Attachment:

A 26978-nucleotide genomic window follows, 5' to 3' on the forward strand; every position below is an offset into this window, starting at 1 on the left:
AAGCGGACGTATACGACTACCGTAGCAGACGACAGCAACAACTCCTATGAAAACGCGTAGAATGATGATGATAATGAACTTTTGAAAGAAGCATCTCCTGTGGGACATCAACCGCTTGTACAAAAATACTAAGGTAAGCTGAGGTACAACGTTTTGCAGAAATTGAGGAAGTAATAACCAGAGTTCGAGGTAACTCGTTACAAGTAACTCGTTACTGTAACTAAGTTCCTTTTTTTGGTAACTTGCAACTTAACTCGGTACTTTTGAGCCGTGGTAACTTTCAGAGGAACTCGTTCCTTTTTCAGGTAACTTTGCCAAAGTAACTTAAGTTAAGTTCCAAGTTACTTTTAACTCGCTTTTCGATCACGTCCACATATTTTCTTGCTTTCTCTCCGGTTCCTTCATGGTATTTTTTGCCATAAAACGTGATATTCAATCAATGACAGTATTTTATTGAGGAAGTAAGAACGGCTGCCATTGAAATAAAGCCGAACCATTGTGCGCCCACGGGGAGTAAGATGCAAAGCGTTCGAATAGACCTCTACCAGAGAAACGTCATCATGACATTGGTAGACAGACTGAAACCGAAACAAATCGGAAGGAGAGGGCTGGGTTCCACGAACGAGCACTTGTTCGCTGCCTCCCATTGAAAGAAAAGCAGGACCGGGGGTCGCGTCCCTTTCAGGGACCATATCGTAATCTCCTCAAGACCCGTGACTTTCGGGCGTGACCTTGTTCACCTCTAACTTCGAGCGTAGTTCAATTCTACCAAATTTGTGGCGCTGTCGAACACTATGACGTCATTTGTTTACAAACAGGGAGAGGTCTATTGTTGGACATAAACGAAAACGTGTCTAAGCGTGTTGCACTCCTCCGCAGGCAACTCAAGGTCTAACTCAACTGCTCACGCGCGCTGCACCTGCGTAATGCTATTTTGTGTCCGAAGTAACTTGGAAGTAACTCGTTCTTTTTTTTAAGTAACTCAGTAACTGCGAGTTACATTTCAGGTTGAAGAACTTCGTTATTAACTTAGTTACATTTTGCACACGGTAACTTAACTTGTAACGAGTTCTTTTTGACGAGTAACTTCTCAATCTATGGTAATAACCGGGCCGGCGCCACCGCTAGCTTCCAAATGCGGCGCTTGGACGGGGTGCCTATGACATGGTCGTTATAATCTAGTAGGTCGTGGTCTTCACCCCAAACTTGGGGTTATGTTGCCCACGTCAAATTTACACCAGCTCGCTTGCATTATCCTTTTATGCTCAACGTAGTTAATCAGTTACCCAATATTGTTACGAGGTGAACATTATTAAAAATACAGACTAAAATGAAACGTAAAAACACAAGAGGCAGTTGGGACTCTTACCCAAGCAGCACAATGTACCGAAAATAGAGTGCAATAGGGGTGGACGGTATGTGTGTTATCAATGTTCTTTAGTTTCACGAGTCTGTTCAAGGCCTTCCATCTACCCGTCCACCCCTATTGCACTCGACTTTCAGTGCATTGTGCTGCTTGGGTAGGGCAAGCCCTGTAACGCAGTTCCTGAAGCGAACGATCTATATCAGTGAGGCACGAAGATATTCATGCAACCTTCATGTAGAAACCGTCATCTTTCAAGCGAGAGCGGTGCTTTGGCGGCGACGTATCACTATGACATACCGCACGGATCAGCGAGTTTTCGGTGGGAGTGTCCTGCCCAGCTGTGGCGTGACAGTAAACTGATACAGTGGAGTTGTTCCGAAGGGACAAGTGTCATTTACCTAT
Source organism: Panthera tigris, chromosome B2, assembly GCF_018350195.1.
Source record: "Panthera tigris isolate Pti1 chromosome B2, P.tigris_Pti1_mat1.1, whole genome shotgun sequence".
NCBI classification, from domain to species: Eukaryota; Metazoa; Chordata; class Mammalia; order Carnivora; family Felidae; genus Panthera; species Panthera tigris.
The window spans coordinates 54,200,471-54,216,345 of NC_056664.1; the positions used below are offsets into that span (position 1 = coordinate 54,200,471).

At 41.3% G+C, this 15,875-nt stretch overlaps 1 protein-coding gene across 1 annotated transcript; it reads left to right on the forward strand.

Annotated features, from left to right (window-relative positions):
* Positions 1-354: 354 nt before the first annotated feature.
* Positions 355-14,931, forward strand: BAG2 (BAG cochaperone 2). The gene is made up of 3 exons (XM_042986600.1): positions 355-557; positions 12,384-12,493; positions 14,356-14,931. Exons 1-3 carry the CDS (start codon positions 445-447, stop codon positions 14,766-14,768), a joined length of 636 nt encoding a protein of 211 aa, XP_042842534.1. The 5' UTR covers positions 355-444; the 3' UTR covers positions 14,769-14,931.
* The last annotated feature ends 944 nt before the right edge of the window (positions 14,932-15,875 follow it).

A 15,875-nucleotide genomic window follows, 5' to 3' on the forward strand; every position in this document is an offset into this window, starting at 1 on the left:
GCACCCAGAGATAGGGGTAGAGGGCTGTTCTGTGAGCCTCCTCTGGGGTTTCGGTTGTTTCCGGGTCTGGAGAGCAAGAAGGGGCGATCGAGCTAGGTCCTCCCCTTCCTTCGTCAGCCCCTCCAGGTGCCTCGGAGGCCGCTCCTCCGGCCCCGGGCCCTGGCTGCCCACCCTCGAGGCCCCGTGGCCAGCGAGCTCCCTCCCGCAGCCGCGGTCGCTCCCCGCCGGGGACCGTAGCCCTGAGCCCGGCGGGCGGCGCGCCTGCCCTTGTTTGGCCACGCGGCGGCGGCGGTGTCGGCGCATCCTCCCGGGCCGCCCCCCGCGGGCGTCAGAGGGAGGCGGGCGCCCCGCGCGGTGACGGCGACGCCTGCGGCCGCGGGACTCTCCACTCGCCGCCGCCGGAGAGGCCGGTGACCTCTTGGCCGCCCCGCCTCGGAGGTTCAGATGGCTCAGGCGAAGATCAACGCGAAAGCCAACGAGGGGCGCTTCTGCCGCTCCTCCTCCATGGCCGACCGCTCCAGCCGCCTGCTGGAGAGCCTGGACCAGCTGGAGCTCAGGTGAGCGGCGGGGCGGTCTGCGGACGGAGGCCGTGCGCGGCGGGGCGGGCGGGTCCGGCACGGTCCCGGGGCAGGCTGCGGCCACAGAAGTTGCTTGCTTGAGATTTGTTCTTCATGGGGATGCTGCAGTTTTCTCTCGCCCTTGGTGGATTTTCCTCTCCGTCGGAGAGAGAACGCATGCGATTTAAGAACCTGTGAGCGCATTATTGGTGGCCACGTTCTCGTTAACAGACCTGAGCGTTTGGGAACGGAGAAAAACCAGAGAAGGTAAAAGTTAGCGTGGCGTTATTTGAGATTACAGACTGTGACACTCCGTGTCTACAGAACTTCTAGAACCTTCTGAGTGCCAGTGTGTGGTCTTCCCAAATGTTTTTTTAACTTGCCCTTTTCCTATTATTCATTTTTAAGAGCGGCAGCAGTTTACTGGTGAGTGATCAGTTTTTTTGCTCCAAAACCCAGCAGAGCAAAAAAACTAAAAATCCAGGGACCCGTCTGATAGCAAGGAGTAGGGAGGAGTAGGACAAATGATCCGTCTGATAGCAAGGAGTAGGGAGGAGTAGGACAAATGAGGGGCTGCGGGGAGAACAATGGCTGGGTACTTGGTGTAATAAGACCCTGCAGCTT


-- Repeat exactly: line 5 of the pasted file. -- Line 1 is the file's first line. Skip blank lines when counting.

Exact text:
NCBI classification, from domain to species: Eukaryota; Metazoa; Chordata; class Mammalia; order Carnivora; family Felidae; genus Panthera; species Panthera tigris.